I’m not the biggest fan of Highland Park; I’ve never found them that interesting. I prefer a smoky whisky from Islay. But this was just incredible!

Rather than try and explain it in my own words and make little to no sense, below is the society tasting notes for it (and they are very accurate, even the Dr Pepper according to Nicole):

We found ourselves in a garden shed on the Atlantic coast. The salty sea breeze impregnated everything – work bench, wooden shelves, compost, window flower boxes, used paint tins and in the corner an old leather couch where you can find rest whilst enjoying smoking a pipe. The taste neat had all that raggedness, oiliness and saltiness with the smooth finish of a sweet, well hoped Porter beer. Water added aromas of a camp stove with Earl Grey tea brewing and strawberry jam filled doughnuts, and in the taste mackerel pate on a salty cracker washed down with Dr Pepper.

A great pairing yet still not my favourite of the evening. This was an incredible whisky that has managed to convince me to try a few more from Highland Park.

Before I move onto my favourite pairing, I’m going to give an honourable mention to the 4th pairing of the night. Both the whisky and the sausage deserve a mention of their own.

The fourth whisky of the night was an incredible 29 year old refill ex-sherry butt from the Glen Grant distillery. Everything you’d expect from a nearly 30 year old sherry cask Speyside whisky.

The final sausage sample of the evening was the cause of the conversation that provided this week’s title. It was a chocolate and chilli sausage, and as it turns out, chocolate and sausage are two of my evenings companion’s most favourite foods. I got the impression chocolate may be the more favoured of the two, especially the large Easter egg variety, but it was definitely the comment about “the sausage” that appealed to my childish sense of humour.

Pairing 6 – Schlenkerla Smokebeer & 127.42

The final pairing of the evening was my favourite by some margin.

If you like heavily peated whisky and all things smoky, you won’t fail to enjoy this pairing. If, on the other hand, you prefer your whisky without any peatiness, this might not be for you.

Germany provides us with some of the best beers you can hope to drink. Islay gives us some of the best whisky you can hope to drink. When you pair two together that complement each other so brilliantly, it’s difficult to put into words exactly how good it actually is.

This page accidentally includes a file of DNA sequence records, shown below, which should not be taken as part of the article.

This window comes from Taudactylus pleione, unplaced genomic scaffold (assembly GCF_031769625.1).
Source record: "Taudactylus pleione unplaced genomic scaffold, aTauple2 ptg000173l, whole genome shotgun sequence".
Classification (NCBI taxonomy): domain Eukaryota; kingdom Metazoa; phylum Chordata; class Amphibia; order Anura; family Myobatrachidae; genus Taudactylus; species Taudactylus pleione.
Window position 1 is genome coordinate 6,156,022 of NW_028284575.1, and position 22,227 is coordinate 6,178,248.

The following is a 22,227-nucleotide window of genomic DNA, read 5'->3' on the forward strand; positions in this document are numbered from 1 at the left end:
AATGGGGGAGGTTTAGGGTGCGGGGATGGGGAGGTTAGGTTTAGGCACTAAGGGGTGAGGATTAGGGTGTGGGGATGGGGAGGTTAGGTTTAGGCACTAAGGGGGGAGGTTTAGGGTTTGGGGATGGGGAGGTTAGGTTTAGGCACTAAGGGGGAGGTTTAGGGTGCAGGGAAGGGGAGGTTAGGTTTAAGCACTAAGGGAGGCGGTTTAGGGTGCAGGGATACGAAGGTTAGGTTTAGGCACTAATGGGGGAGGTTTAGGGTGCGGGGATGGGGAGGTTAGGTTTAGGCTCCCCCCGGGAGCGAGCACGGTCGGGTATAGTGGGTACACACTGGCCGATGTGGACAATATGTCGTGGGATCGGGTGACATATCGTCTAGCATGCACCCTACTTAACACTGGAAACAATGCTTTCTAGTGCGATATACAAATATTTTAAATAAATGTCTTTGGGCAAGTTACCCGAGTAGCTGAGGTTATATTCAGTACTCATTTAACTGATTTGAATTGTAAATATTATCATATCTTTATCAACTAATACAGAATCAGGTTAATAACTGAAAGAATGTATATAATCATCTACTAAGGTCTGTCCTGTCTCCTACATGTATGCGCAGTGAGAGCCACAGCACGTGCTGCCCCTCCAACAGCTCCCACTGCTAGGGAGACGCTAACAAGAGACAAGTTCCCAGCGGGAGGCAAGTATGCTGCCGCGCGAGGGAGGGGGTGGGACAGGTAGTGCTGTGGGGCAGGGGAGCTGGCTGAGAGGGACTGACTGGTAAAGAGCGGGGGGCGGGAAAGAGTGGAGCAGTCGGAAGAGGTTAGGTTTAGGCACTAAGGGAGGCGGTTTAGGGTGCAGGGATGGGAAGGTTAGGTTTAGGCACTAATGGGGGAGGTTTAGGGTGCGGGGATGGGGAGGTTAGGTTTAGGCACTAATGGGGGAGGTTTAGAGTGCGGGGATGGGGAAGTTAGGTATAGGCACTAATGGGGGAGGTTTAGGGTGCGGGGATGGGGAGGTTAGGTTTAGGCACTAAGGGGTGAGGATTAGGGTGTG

The beer was an incredible Bavarian Smokebeer, from the Schlenkerla brewery. I’ve never had a Smokebeer before, but I will be having one again.

Schlenkerla Smokebeer has a red ale look to it, maybe a bit darker, more a ruby brown with a creamy tan head. First nosing of this and you could almost swear there was an opened pack of Smokey Bacon Walkers crisps near buy, I kid you not. There is a light sweetness to the taste but the thing that really stands out is the incredible smoky flavours. I am a fan!

The final whisky was something very special. Aptly named, Peat Freak Heaven, this was to me perfection in a glass or as I tweeted at the time, the Holy Grail of whisky. 12 years old, 63.0% (ABV) and from the Port Charlotte distillery. I don’t really need to say any more. I honestly can’t do any justice to how good this was so all I will say is get yourself to The Vaults or Queen Street and try it.

I’ve attended a few tastings at SMWS over the last year and a half and of all those, this one is my favourite to date. The combination of beer, sausage and whisky, plus excellent company created a great evening.

Big thanks go to Ryan McCafferty (@RyanMcCaffterty) for being an excellent host and The Vaults (@smwsTheVaults) for providing a great venue.

Finally, a big thank you to Nicole, for organising everything, putting up with me once again and being excellent company for the evening.

Stuart

23 February 2015

Gone in 60 minutes….

….40 minutes to be more exact.

Ardbeg Committee Tasting – 9 February 2015 – The Whiski Rooms, Edinburgh